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Pets can coexist peacefully

Despite cartoon caricatures of dogs preying on unsuspecting cats, and cats hunting down birds and small rodents, these stereotypical adversaries can, and often do, live quite peacefully together.

Many different types of animals can live together in one household, but it is up to the pet owner to ensure each animal gets his or her share of attention and proper care.

In 2009, a shelter dog named Lily made headlines in Iowa when she accepted a litter of orphaned kittens and began nursing them and mothering them as if they were her pups. There have been tales of a baby horse raised by a goat, and even a leopard caring for a baby baboon after having fed on the baboon's mother. Although few might advocate welcoming a baboon and a leopard into a family residence, this tale does illustrate that the misconception of survival of the fittest, or animosity among species, may be somewhat unfounded.

With this in mind, individuals who are worried about commingling pets in the house may not need to fret so much. This is especially true if they pay attention to some pointers about making the household peaceful for all.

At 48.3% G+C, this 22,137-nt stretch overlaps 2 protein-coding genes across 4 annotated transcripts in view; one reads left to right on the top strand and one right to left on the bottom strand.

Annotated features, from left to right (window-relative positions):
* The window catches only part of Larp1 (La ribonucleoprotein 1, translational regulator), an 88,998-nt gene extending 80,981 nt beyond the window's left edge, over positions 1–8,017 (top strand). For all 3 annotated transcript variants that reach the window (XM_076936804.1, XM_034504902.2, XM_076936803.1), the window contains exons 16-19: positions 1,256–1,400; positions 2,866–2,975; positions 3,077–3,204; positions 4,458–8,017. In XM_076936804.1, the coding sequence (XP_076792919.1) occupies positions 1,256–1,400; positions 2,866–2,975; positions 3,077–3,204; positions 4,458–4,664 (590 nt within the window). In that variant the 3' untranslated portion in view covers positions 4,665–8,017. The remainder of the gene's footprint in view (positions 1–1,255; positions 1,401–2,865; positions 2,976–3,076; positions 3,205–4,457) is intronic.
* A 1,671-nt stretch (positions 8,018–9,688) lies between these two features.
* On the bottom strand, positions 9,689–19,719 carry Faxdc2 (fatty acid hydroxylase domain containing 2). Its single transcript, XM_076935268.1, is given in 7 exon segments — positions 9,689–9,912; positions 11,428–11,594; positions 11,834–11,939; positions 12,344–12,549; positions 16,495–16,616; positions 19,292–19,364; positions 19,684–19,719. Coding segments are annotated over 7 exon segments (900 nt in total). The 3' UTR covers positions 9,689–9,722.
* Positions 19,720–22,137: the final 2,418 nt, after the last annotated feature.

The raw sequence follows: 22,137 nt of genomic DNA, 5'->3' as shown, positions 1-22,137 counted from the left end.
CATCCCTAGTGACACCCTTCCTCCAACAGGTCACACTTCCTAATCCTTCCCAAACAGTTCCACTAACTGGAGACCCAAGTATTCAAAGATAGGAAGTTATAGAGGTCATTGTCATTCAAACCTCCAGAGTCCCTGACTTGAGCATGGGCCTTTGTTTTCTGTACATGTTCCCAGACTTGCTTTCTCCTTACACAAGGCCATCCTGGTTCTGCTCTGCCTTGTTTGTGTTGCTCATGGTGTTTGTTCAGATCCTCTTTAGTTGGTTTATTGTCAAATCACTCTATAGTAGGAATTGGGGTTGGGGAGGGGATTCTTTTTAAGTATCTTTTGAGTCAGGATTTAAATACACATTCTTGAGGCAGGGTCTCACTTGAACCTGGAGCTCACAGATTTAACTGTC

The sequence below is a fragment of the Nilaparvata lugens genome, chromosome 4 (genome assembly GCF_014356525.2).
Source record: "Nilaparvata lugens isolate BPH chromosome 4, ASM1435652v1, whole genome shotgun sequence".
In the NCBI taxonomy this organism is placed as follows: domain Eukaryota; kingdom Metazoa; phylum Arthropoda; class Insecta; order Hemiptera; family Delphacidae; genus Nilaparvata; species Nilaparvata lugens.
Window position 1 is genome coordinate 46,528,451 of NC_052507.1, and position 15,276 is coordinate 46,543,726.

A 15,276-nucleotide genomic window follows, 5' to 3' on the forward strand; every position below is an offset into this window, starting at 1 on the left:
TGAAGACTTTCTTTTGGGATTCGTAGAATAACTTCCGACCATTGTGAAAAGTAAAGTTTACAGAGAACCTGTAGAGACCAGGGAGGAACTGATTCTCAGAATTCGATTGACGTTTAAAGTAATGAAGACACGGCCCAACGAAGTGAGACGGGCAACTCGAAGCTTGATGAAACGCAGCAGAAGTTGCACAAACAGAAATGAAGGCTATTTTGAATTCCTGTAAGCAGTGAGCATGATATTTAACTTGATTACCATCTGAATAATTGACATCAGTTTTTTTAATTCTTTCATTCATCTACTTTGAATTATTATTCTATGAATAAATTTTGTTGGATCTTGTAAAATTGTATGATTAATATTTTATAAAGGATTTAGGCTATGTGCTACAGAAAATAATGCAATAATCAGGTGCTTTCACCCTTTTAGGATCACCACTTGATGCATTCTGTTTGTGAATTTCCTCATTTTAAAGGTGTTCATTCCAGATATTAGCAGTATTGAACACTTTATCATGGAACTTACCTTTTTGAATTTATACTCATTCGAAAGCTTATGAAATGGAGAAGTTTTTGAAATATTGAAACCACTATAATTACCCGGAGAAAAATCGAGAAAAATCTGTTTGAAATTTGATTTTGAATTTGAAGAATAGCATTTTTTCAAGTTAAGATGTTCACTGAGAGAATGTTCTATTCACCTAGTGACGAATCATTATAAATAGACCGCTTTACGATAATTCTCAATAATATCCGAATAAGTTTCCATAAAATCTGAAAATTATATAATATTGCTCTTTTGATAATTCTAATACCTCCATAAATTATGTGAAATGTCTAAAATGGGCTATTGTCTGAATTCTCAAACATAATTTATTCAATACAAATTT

* The unifying force in peaceful coexistence is the establishment of boundaries among animals. In the wild, certain species accept a dominant or submissive place within the social order. In the household, things may get out of hand if two animals are trying to exert their dominance over territory. It is important to establish yourself as the pack alpha or leader. If pets view you as the one in charge, they may be less likely to fight for position with another pet. Establish your dominance early on and reinforce it from time to time.

* Although all animals have the potential to be territorial, males, particularly those intact, are more likely to exhibit territorial aggression. Therefore, for the health and safety of your pets, consider neutering. You may also want to consider females of the breed, particularly because females tend to be less territorial than males.

* Ensure each animal has his or her own sleeping and living areas so that they will feel safe.

* Always supervise animals that are commingling. Even if they are getting along at one point, they may not always be so friendly.

* Wash your hands in between handling one pet or another. Sometimes the scent of another animal can trigger aggression.

* Keep your pets in separate rooms when you are out of the house, unless they have a proven track record of behaving among one another. Remember the adage ... "While the cat's away, the mice will play."